As for the passing attack, it was flaccid all afternoon. During those three three-and-out series to open the contest, the Lions attempted three passes, including a pair of ugly designs.

On the first, Goff fired a quick throw to Wright in the flat, ignoring the Steelers had outside leverage on their formation with cornerback Joe Haden, who quickly dropped the big tight end in space for a minimal gain.

The second design was even worse, with Goff throwing a delayed flare to Swift to the same flat. Whether it was the execution or design of the play, St. Brown was asked to block far too long before the throw, resulting in another easy stop for the defense.

The final throw of the opening quarter was a well-designed deep throw that should have netted a touchdown had it not been for Goff’s protection breaking down and the quarterback suffering an injury while making the throw.

Prior to the snap, the Steelers dropped one of their two safeties into the box, and he was held there by a play-action fake. Goff also did an excellent job with his eyes keeping the deep safety’s attention to the left side before uncorking the deep ball to Kalif Raymond down the middle. The receiver had blown past the coverage of Haden with excellent acceleration out of his break.

But Goff wasn’t able to follow through on the throw as Hayward pushed Brown into the pocket, forcing the quarterback to release off his back foot. That resulted in the throw coming up well short of the intended target and allowed Haden to recover to make the breakup.

After suffering an injury on the play, and as the rain picked up, the Lions scrapped longer pass plays from their call sheet, opting for a number of screens and quick throws. Obviously, based on the aforementioned passing numbers, Detroit had minimal success with those play selections.

Some of that was on Goff. For example, he fired low on a quick slant to Raymond. He also missed low on a deep comeback throw to Trinity Benson in overtime.

Other times, there was something wrong with the routes. One of the worst came at the end of the first half, when Hockenson got tangled up with a defender while blocking on a delayed screen. Goff failed to recognize it and attempted to throw the ball to his tight end anyway, nearly leading to an interception in the red zone.

Additionally, during Swift’s productive drive at the end of the half, the back had a big gain in the making, but seemingly gave up on his wheel route prematurely.

And Swift had blocking set up on a screen early in the third quarter, but dropped the throw.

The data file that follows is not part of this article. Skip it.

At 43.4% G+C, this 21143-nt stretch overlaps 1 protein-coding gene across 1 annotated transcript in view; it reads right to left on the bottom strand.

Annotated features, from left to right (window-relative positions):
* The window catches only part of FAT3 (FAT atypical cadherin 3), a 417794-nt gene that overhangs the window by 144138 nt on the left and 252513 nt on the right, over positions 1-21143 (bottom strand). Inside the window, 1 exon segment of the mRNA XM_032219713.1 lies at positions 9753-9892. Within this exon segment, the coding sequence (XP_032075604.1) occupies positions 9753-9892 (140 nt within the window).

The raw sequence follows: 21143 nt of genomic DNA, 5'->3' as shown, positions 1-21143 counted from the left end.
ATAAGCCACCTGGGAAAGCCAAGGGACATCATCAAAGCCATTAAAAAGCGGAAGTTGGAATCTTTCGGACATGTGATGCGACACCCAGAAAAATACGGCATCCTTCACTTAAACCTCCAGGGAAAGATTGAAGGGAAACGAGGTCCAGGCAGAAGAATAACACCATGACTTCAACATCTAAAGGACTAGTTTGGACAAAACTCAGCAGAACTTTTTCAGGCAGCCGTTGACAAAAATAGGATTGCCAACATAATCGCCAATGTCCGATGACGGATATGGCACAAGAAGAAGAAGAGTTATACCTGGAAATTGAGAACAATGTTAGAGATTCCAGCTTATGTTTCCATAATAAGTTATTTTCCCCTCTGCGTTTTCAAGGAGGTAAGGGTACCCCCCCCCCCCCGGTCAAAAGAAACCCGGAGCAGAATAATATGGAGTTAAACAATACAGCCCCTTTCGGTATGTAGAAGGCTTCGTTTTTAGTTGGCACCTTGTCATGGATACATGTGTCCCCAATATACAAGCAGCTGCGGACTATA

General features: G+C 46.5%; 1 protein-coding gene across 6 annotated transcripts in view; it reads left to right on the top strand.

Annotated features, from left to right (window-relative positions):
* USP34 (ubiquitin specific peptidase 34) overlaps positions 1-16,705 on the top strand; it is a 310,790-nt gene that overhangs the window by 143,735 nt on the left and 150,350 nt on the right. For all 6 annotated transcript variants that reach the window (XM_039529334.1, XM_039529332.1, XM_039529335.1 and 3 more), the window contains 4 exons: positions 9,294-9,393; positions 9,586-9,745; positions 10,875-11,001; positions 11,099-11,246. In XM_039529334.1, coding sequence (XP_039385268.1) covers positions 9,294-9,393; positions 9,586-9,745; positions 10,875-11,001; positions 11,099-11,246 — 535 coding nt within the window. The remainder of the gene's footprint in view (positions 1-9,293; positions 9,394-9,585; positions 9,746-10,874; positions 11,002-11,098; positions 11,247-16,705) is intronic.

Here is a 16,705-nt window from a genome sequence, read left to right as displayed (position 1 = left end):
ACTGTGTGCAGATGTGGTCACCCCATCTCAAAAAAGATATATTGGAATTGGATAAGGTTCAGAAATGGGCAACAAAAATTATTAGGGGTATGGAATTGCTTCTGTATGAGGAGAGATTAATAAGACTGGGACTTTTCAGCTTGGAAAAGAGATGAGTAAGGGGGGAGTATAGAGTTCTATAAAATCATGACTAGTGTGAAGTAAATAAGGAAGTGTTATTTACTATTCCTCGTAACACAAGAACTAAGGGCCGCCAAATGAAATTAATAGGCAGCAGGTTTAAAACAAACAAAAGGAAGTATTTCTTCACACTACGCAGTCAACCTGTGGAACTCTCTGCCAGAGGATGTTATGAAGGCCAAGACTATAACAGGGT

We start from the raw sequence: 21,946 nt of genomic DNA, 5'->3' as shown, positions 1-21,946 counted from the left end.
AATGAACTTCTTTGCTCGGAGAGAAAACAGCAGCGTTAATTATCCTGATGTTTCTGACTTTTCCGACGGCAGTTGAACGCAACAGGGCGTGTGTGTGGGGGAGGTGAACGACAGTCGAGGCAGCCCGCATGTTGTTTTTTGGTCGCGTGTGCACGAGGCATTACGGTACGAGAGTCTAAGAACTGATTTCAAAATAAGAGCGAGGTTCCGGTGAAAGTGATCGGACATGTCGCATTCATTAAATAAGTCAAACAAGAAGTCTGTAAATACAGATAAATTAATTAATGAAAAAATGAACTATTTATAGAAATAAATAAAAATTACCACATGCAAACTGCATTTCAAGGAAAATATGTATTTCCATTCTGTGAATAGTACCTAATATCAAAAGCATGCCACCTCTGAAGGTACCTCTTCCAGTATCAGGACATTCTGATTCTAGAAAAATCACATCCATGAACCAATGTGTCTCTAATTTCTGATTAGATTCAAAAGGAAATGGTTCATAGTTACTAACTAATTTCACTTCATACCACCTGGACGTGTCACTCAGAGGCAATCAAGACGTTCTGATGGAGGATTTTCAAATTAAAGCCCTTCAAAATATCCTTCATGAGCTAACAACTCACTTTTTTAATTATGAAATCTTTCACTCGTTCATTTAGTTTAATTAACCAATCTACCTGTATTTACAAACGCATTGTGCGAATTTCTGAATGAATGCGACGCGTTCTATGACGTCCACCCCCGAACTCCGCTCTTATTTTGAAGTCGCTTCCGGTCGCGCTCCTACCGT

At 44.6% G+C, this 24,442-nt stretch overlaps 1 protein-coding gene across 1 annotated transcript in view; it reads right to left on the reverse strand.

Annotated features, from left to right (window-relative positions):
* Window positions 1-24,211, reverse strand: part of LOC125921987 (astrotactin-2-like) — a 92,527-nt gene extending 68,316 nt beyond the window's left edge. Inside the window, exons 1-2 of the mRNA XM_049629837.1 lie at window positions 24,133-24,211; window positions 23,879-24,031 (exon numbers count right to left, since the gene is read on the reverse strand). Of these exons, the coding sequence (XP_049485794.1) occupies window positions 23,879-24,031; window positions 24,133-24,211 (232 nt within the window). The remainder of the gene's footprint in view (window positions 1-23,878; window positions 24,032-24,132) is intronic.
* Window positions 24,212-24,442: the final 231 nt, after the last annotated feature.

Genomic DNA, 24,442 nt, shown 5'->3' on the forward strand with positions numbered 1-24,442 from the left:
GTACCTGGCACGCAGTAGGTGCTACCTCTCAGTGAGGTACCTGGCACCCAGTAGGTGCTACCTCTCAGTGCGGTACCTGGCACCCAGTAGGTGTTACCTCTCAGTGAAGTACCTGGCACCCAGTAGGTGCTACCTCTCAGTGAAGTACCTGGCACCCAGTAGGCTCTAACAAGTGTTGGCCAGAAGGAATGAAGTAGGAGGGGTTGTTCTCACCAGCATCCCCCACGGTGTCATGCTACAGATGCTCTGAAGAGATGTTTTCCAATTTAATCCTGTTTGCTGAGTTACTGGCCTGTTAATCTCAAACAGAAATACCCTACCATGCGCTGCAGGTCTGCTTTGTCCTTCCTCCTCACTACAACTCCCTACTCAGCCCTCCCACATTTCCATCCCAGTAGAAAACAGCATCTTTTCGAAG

But more often than not, as Campbell noted, the protection wasn’t there for Goff. Even on those two blown plays to Swift, the quarterback had pressure in his face, rushing the passes and potentially disrupting the timing.

Some of the pressure was the result of questionable designs, such as running a play-action boot directly at the ever-dangerous Watt, who feasted on the snaps where the Lions blocked him with anyone other than Sewell.

That showed up on Watt’s sack, when he bullied past Wright on a play-action snap.

Other times, the blockers simply didn’t hold up, such as Jackson not picking up a stunt in the shadow of his own goal line, resulting in a sack that narrowly avoided being ruled a safety.

The only pass play meriting praise coming out of this game, for both its design and execution, was the first snap of overtime. The Lions hid St. Brown by motioning him into the backfield, behind Sewell, suggesting a clear run look. Running a play fake to Swift got the linebackers off balance as the rookie receiver released clean around the edge into a crossing pattern that gained 30 yards.

In all, the emergence of the three-tight-end package, with Nelson, Hockenson and Wright, gives the Lions something to build upon down the stretch, both in the run and play-action game.

That said, the passing game continues to feel beyond repair. Defenses continue to have no reason to believe the Lions can beat them deep, making it more and more difficult to have success with the short-passing game.

Goff might have been less of a problem than anticipated this week, at least based on the box score, but the fact remains he lacks mobility and struggles under duress. With a less-than-stellar supporting cast that only figures to improve slightly with the addition of Josh Reynolds starting this week in Cleveland, there’s little reason for optimism they’ll be able to find success down the stretch.

jdrogers@detroitnews.com

Twitter: @Justin_Rogers